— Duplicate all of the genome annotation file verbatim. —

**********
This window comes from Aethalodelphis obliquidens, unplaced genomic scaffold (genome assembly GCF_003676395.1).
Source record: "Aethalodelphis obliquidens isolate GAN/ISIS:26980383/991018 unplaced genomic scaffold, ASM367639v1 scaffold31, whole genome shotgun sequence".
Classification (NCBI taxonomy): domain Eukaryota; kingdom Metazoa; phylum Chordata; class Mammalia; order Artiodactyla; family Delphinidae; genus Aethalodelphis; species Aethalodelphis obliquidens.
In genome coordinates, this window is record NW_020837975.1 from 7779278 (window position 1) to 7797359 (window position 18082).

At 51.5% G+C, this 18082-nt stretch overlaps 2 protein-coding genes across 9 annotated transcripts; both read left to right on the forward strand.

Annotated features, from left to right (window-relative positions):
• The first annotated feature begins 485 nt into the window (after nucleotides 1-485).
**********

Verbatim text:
This window comes from Aethalodelphis obliquidens, unplaced genomic scaffold (genome assembly GCF_003676395.1).
Source record: "Aethalodelphis obliquidens isolate GAN/ISIS:26980383/991018 unplaced genomic scaffold, ASM367639v1 scaffold31, whole genome shotgun sequence".
Classification (NCBI taxonomy): domain Eukaryota; kingdom Metazoa; phylum Chordata; class Mammalia; order Artiodactyla; family Delphinidae; genus Aethalodelphis; species Aethalodelphis obliquidens.
In genome coordinates, this window is record NW_020837975.1 from 7779278 (window position 1) to 7797359 (window position 18082).

At 51.5% G+C, this 18082-nt stretch overlaps 2 protein-coding genes across 9 annotated transcripts; both read left to right on the forward strand.

Annotated features, from left to right (window-relative positions):
• The first annotated feature begins 485 nt into the window (after nucleotides 1-485).